Nick Moran 9:51
see any challenges when you’re investing at similar stages like conflicts or you know, I’m flybridge wants access to similar. How does that work?

Speaker 1 10:05
You invest the same question that every partner in the fund has asked me, the short answer is no, we we, we invest in similar types of companies, we tend to be able to write, you know, million to $2 million checks. So if there is a company that the community fund sees, there are sort of three possibilities. One is, it’s just too early for us. If flybridge we don’t see the opportunity, yet, we we haven’t de risked enough, you know, to put a million or $2 million in the company is raising a small round. So the community fund can lead that deal, no conflict. The second and what I hope continues to happen is the community fund a partner their sources, an amazing company and idea that we otherwise wouldn’t have seen, the partners get excited about it, too, people step up and lead that deal. And the founders say, This is amazing, can you help me raise the rest of my round, and we as flybridge have the opportunity then to invest alongside the community fund, if they’re raising more capital, and we feel like there’s opportunity there. And then the third option is, and what has happened often with X Factor is, you know, X Factor invested early, the Community Fund will invest early, and three or four months later, we get to see the inside track along with the partners that the community fund. And when they go to raise their next round, we’re ready to go we’re ahead of the game this in the venture business, we call it a pre emptive round. And so we’re able to step in, you know, months before the outside world might see what’s happening. And so it’s very, I hate this term, but synergistic. There’s probably little conflict that will show up and the only real question is, how to we as a fund as flybridge gets to understand the vast amount of founders that will come through the community fund, and that’s where Lolita and the rest of our team are really stepping up. And

Nick Moran 11:43
you guys will have the ability to invest in any potential portfolio company of the Community Fund, you don’t have geographic restrictions. flybridge are

Speaker 1 11:55
no, we we along with can even tend to be us focused. And it’s only because where resources are not because of a structure with their LPs. So I just did my first deal in South Korea. So so we can go far and wide. But I would say for the first year, Lolita, right, we’ve said, we said like, let’s try to hone in on the US and maybe a little Canada, because we do have a partner up there.

Nick Moran 12:16
Got it? And can you guys tell me about this distributed team? This investment team? I’ve heard you’ve put together 13 individuals are across the country. Give us a sense for you know, how are they sourcing deals and selecting deals and how are they chosen?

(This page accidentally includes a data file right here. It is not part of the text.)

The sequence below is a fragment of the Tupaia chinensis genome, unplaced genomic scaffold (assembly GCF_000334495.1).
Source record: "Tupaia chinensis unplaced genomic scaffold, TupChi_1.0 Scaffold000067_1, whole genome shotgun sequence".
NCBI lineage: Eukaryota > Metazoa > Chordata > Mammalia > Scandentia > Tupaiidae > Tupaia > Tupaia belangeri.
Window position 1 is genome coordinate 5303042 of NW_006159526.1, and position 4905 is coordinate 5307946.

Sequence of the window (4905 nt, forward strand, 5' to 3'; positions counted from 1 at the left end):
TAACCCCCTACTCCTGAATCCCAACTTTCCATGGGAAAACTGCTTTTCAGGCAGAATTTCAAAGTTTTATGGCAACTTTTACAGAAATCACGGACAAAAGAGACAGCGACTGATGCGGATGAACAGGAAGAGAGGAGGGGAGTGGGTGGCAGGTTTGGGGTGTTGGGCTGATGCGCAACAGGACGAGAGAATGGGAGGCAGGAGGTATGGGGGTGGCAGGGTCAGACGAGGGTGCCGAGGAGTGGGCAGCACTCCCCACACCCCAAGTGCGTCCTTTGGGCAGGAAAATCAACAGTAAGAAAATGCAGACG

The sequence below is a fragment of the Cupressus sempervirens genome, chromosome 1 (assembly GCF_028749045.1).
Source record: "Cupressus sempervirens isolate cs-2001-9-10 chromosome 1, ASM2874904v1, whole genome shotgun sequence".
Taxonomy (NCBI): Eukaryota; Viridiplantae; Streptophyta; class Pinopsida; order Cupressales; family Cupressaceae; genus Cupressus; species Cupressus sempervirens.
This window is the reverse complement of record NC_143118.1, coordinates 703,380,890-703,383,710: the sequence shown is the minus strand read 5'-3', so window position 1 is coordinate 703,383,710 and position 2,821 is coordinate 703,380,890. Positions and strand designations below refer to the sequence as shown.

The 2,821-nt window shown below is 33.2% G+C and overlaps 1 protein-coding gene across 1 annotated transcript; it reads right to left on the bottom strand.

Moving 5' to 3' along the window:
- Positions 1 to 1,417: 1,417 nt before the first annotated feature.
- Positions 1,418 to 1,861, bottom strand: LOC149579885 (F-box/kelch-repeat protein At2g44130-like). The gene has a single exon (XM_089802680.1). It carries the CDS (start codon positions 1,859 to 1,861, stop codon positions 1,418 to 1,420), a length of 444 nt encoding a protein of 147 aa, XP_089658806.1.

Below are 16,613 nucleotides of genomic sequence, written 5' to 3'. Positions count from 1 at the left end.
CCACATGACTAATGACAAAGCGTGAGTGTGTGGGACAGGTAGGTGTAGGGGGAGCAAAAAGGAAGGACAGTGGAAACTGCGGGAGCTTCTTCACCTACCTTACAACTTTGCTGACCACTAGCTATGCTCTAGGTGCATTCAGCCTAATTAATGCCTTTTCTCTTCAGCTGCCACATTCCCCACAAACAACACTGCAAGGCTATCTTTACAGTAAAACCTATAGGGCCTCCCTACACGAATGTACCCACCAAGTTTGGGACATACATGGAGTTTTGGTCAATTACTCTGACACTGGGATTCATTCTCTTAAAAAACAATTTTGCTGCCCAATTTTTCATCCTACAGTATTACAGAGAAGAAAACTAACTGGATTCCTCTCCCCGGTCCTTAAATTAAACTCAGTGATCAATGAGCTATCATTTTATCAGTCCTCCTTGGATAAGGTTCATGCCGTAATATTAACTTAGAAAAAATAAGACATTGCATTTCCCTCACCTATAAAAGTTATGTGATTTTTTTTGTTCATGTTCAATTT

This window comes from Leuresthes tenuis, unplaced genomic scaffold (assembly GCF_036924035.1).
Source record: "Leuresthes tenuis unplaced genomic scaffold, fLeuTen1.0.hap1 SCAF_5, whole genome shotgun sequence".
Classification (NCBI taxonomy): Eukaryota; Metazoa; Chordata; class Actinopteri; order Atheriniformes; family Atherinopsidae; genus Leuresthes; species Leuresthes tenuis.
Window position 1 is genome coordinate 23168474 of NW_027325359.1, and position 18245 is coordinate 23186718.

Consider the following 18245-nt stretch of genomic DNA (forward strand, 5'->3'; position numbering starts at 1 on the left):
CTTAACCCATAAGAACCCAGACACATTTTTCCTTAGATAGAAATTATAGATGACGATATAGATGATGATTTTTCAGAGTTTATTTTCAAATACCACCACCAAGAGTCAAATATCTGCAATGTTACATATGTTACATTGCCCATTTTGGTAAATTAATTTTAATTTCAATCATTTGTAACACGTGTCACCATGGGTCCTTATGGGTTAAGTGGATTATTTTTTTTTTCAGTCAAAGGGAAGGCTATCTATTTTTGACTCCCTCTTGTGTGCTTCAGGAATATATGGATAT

Speaker 2 12:33
Yeah, I could take this one is super proud of what we managed to do. And one month neck, we

Nick Moran 12:39
must be busy. I can only imagine.

Speaker 1 12:43
We literally on jobs. We’re doing it we’re doing this at 6:30am

Speaker 2 12:48
actually get to work. That’s right. That’s that’s kind of the thought there. I am doing this at 630. So I can get to work after this. No, so super proud of this. So in the thread of of thinking, how do we differentiate or deal flow, expand our reach beyond communities that are status quo? In VC, we opened up an application to the world and invited the community it’d be part of of bringing in our candidates. And so we had over 450 candidates apply. And man it was tough Nick, choosing between them because they were they were community driven, you know, with really high potential if not already investors, definitely differentiated deal flow. And it was really tough, but we had to make that first cut and then ultimately we ended up with 11 which, which we are super proud of after one month. So that that was incredible. And I can actually I have a list here of our investment partners that want to give him a shout out because they’re so cool. We have a Lea storis co founder at Drift Cheryl Campbell’s from Republic Olympia may from fast, Melissa more from the Lean Startup co Hassan bought the who whose company was acquired by snowflake and now he’s working at snowflake. Oh, well, we have we have Sonia Nagar she’s an angel investor previously ran a big fund as well. We have Aaron Samuels, who’s a co founder of blabbity, Mike swift at major league hacking, Cara Weber at rrid. And then we have the two founders of squire Sung and Dave, and all of these folks, I mean, you look at their backgrounds. From a demographic perspective. They’re very poignant. But when you also look at the structure of what their areas of expertise is, from a functional perspective, you start to see really the added value in having such a diverse team we have from product engineering to go to market to branding and marketplace expertise. And so we’re really balancing out basically, hey, when we’re looking at deals we have Have this brain trust of perspective as well as reach into deals that we may not see. And so the way you ask Nick, how are we? How are you looking at deals, there’s really two ways. One is there’s our existing networks where we’ve been tracking our own founders, then we also opened up a submission form on our website, because we do want to be open, we do want to be inclusive. And so we literally have a form, if you’re a founder, you can submit to us of your community driven company. And we actually given the option of selecting an investor on our investment partner team in the form, because we want to promote and encourage our founders to look at the backgrounds or have an investment partners look at who could add value to their company. And then ultimately, we then on the back end, have a plugin that Jesse put together. Thank you, Jesse, on Slack, and we’re literally looking at deals together and tagging each other to help with with input. So it’s been really cool. There’s still things to be figured out as we’re in their first year and our first couple of weeks. But so far, so good. Yeah,